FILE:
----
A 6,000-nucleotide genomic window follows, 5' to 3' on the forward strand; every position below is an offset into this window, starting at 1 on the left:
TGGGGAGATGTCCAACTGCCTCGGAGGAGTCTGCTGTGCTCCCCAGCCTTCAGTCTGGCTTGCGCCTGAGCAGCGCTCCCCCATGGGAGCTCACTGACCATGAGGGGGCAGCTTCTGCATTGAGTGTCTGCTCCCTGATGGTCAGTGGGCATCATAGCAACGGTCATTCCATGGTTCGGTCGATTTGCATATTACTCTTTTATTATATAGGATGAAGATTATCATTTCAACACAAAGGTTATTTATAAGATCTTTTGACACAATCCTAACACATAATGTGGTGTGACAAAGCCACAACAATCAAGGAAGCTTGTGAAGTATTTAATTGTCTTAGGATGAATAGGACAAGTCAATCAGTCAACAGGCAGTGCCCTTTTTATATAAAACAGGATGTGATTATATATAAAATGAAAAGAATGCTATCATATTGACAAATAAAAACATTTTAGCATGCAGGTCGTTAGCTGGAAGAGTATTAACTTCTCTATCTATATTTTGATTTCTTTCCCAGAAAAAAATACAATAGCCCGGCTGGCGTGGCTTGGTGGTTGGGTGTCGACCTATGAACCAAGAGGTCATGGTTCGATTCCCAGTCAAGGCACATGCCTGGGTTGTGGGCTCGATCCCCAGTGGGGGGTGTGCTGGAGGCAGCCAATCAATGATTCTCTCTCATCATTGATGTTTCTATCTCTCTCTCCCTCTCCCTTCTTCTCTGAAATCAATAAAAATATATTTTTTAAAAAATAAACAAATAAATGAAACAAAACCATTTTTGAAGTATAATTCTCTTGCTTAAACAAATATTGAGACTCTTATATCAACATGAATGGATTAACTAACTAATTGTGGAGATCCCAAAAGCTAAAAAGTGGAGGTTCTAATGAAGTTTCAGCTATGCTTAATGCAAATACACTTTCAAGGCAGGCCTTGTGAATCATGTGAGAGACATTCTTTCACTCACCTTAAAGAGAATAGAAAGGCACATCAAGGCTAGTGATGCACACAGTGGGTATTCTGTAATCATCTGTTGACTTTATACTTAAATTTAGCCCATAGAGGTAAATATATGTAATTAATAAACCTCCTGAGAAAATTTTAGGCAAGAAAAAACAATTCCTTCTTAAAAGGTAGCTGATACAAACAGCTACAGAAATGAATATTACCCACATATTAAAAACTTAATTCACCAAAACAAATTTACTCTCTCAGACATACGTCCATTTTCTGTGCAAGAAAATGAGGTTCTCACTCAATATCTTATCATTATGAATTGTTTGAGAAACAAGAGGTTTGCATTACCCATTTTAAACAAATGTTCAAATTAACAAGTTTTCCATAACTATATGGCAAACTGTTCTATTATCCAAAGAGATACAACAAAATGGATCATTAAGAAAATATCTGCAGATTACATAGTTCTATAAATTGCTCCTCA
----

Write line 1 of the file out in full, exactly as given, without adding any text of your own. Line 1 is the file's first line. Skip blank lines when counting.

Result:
A 6,000-nucleotide genomic window follows, 5' to 3' on the forward strand; every position below is an offset into this window, starting at 1 on the left: